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    Content by Mika Satomi and Hannah Perner-Wilson
    E-Textile Tailor Shop by KOBAKANT
    The following institutions have funded our research and supported our work:

    From 2013-2015 Mika is a guest professor at the eLab at Kunsthochschule Berlin-Weissensee

    From July - December 2013 Hannah was a researcher at the UdK's Design Research Lab

    From 2010-2012 Mika was a guest researcher in the Smart Textiles Design Lab at The Swedish School of Textiles

    From 2009 - 2011 Hannah was a graduate student in the MIT Media Lab's High-Low Tech research group led by Leah Buechley


    In 2009 Hannah and Mika were both research fellows at the Distance Lab


    Between 2003 - 2009 Hannah and Mika were both students at Interface Cultures
    We support the Open Source Hardware movement. All our own designs published on this website are released under the Free Cultural Works definition
    Non-Conductive Materials

    Pemotex

    This sample came from The Swedish School of Textile. It shrinks when heat is applied and it is not reversible. When knitted together with heat emitting thread, you can control the shape (shrink) of the textile dynamically. Only downside is that it is not reversible.

    Here is a project using Pemotex called “touching loop” by Delia Dumitrescu and Anna Persson.
    http://bada.hb.se/handle/2320/5826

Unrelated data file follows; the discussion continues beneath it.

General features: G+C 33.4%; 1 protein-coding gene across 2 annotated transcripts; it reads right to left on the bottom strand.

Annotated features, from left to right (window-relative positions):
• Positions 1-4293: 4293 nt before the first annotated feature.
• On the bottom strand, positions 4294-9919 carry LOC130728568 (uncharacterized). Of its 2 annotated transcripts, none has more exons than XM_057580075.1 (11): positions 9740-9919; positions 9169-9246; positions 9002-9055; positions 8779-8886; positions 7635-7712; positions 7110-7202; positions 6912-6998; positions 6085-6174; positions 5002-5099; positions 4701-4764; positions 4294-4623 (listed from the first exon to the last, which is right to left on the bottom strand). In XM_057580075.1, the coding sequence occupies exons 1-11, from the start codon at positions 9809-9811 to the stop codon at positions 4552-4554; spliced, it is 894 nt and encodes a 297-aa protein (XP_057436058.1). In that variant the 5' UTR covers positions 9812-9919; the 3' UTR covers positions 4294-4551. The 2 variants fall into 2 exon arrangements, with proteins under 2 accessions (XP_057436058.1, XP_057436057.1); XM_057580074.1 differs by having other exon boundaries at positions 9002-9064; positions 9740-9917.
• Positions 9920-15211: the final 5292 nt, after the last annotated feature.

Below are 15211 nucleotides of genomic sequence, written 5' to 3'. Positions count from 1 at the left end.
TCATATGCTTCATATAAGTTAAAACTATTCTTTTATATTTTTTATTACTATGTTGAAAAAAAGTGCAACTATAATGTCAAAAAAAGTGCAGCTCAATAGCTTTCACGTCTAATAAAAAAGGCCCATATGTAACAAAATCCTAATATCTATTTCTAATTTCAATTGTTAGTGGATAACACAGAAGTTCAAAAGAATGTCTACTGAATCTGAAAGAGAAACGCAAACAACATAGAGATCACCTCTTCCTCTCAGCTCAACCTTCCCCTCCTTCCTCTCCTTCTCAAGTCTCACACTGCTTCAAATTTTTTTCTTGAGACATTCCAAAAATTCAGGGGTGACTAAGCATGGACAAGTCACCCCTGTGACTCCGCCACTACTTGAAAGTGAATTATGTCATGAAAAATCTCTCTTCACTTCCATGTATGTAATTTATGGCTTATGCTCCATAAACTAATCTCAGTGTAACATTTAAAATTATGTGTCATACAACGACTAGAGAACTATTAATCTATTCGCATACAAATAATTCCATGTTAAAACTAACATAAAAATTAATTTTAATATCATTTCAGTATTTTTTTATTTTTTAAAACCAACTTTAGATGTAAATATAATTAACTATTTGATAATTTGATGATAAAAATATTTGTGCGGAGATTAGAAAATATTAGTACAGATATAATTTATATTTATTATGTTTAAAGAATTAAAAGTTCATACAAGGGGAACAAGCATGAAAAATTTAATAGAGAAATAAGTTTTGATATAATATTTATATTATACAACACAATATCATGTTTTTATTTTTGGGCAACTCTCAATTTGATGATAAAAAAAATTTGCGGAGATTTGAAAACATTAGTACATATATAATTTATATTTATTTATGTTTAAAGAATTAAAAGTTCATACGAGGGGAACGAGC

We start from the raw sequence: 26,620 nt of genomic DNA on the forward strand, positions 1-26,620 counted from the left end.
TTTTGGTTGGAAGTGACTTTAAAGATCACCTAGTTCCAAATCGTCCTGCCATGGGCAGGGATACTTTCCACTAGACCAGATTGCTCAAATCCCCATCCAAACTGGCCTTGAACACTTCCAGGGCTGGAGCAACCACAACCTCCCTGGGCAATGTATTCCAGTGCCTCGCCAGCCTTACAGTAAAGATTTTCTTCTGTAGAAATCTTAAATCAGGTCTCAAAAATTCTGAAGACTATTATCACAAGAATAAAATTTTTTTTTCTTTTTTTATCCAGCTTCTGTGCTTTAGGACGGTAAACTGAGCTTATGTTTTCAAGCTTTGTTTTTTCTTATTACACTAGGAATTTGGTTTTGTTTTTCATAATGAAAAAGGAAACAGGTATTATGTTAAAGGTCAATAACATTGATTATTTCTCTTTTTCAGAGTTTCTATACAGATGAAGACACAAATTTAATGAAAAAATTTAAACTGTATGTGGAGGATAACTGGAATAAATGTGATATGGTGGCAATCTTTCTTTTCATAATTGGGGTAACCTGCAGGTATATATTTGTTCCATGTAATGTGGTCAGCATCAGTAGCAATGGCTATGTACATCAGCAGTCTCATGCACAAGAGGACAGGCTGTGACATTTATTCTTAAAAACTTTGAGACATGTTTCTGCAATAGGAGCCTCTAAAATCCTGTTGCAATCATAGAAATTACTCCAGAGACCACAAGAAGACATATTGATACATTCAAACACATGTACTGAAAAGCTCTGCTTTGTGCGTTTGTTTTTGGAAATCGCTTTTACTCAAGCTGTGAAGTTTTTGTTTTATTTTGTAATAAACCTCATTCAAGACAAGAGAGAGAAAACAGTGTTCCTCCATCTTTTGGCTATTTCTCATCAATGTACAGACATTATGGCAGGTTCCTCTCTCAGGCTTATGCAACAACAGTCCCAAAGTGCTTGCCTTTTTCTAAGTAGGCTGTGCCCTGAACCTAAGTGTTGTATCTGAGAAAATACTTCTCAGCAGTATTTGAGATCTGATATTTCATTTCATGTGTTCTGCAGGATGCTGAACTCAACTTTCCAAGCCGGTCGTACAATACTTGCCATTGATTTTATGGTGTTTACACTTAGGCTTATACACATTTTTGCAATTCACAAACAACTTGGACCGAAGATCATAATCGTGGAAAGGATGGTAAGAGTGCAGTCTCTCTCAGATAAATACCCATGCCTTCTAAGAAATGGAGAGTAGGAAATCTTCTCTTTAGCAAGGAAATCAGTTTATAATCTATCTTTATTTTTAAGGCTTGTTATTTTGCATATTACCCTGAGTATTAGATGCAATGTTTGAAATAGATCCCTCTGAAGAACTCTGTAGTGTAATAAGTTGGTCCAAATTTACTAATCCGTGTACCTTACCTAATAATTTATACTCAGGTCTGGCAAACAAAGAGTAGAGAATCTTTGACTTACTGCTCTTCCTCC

PDF with picture. Scroll down to page 16

    Plug and Wear sells a shrinking sewing thread that shrinks 30% in length when heat is applied to it (with an iron).
    “This comes very handy to sew components on our textile perfboard. Just sew them normally and then put your pressing iron close to the back of the circuit. The thread will shrink and all components will firmly be connected to the textile perfboard.”

    1 Comment so far

    1. Lukas on October 1st, 2011

      pdf-link is dead.
      i wonder if one can use it for isolating the conductive threads; for another trial i especially need sum isolation for the conductive threads that are distributed by Karl Grimm: (As can be seen on in “conductive threads on this site) They sell vectran with conductive coat – i didn’t know what vectran is, but i found out that it’s being used for marine hawsers which means the material is highly tensile.
      Being able to coat several threads of this vectran, one could twist them together to a bigger cable/rope and use them as electronic connection and suspension of heavy levitating hardware (or, in my case, as hardly visible juggling-poi-“chains”, while the electronics are being hidden in the jugglers’ sleeve/gauntlets)

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